KEEPING IT REAL: Tamsin’s Story, Part One

Thu 07 Dec 2023

KEEPING IT REAL: Tamsin’s Story, Part One*

By Tamsin Colley

Describe what it was like to grow up with cerebral palsy. 

I have known no different than to grow up with cerebral palsy, so it is my “normal.” I had a brain tumour surgically removed when I was 18 months old from my cerebellar, which left me with co-ordination, speech and balance impairments. In a way, it was lucky that I had my operation at such a young age because I don’t remember much of it. It was also lucky that my mum had a physiotherapy background so she could see that something wasn’t right when I was a baby. She pushed for answers, which eventually resulted with a Juvenile Pilocytic Astrocytoma being detected in my brain that was surgically removed before it grew to be malignant. 

I had a lot of intensive therapy in the first 10 years of my life, from speech therapy to occupational therapy and physiotherapy. I have always been very determined, so I improved relatively quickly with this support and learnt to walk, talk, and eventually run. Up until I started school, I used a wheelchair and walker to get around. I don’t remember much about this as I was so young, but I was told that I used to get quite a few stares from other kids at the playground. 

When I started school, I still had a significant speech impairment, so I used to get comments saying that I speak another language to the other kids. I still actually get asked if I have an accent (usually people think I sound South African) — and now my reply is along the lines of, “I’m CP-an — I have a speech impairment due to cerebral palsy!”

What's your relationship with your disability?

I have always felt somewhat comfortable in my disability, as I know that I can't change it. But most of my negative feelings towards my disability come from how people treat me because of it.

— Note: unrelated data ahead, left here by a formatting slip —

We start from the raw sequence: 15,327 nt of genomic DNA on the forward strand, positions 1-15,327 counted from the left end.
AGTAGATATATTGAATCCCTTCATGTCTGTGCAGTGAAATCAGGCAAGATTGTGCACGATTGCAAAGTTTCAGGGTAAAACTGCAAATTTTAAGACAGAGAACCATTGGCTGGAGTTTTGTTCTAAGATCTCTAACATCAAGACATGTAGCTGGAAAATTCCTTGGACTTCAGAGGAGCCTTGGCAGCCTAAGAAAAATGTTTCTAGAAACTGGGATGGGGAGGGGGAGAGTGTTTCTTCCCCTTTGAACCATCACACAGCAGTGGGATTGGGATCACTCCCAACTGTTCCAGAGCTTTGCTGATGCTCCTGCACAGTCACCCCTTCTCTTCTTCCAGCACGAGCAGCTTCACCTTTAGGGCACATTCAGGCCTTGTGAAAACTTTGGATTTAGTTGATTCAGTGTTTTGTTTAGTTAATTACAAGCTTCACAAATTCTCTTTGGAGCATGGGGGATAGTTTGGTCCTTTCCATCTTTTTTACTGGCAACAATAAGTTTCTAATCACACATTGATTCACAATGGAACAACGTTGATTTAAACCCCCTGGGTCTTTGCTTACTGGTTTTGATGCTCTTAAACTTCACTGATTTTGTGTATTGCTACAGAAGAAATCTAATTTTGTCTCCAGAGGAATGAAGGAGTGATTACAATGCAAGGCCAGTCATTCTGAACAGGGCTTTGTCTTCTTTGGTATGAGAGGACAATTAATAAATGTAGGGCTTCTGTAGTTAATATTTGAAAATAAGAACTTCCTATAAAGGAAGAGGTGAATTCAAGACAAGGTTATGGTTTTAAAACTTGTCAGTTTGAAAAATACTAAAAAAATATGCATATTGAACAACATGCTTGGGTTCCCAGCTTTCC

Apart from the mean comments from other kids, the things that impact me the most are when people’s perceptions of disabilities get in the way of me achieving what I want to achieve, academically or otherwise! In primary school, I was excluded from the enrichment class because they didn’t think I could get up the steps, but they never thought of asking me. 

Then, in high school, I was basically told that I had to choose between being in the selective class and receiving support. It never occurred to them that people with disabilities deserve support regardless of their academic abilities. 

Towards the end of high school, I had to appeal multiple times for the right to use a laptop in my exams because my writing is slow and causes me pain due to my cerebral palsy. The whole process of fighting for exam provisions took a huge toll on my mental health, which wouldn’t have happened if systems were more inclusive of people with cerebral palsy. 

I frequently wish that I didn’t have a disability, both because of the pain and frustration it causes (due to not being able to do things as fast as everyone else), but also because of the exhausting fight I must put up to access disability provisions. Now that I’m at university, the disability provisions are a bit easier to obtain than at high school, so my well-being has improved due to the weight of having to advocate for provisions being partially lifted. 

So overall, my relationship with cerebral palsy is a complicated one. But there are some things my cerebral palsy has enabled me to do like being eligible to compete at the Paralympics and being part of the disability community that I’m grateful for. 

Stay tuned for part two next week!

*Tamsin's story is part of KEEPING IT REAL — a series of personal stories that will take you deeper into the lives of people with CP. Each person makes different choices based on what works for them, and we’ll showcase that — highlighting what life is like for them on a daily basis, what they care about, and the ways CP impacts them. 

The KEEPING IT REAL blog is intended solely to raise awareness about the varied human experience with cerebral palsy and shouldn't be read or construed to contain any medical advice or medical endorsement by Cerebral Palsy Alliance Research Foundation. Only you and your doctor know what's best for you. Please consult your doctor for medical advice.

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